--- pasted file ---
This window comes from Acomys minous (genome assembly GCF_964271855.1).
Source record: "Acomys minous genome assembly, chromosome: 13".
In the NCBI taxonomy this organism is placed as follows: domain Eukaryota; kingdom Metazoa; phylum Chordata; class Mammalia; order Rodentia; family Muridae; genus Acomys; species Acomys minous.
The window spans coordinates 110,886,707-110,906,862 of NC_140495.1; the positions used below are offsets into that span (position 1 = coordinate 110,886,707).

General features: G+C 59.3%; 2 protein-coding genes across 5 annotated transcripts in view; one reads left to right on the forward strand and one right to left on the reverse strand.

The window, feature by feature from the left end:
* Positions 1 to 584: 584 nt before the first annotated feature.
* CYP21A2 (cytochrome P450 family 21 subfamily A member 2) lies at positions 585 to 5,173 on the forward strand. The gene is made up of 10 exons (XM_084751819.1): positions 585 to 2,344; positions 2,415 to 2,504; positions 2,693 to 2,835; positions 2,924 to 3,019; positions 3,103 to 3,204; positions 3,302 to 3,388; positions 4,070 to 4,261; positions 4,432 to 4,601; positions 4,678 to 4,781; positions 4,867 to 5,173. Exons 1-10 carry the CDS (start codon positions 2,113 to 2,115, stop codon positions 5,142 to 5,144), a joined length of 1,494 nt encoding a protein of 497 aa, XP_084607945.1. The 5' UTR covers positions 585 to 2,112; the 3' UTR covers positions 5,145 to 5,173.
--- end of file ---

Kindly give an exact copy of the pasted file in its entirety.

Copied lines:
This window comes from Acomys minous (genome assembly GCF_964271855.1).
Source record: "Acomys minous genome assembly, chromosome: 13".
In the NCBI taxonomy this organism is placed as follows: domain Eukaryota; kingdom Metazoa; phylum Chordata; class Mammalia; order Rodentia; family Muridae; genus Acomys; species Acomys minous.
The window spans coordinates 110,886,707-110,906,862 of NC_140495.1; the positions used below are offsets into that span (position 1 = coordinate 110,886,707).

General features: G+C 59.3%; 2 protein-coding genes across 5 annotated transcripts in view; one reads left to right on the forward strand and one right to left on the reverse strand.

The window, feature by feature from the left end:
* Positions 1 to 584: 584 nt before the first annotated feature.
* CYP21A2 (cytochrome P450 family 21 subfamily A member 2) lies at positions 585 to 5,173 on the forward strand. The gene is made up of 10 exons (XM_084751819.1): positions 585 to 2,344; positions 2,415 to 2,504; positions 2,693 to 2,835; positions 2,924 to 3,019; positions 3,103 to 3,204; positions 3,302 to 3,388; positions 4,070 to 4,261; positions 4,432 to 4,601; positions 4,678 to 4,781; positions 4,867 to 5,173. Exons 1-10 carry the CDS (start codon positions 2,113 to 2,115, stop codon positions 5,142 to 5,144), a joined length of 1,494 nt encoding a protein of 497 aa, XP_084607945.1. The 5' UTR covers positions 585 to 2,112; the 3' UTR covers positions 5,145 to 5,173.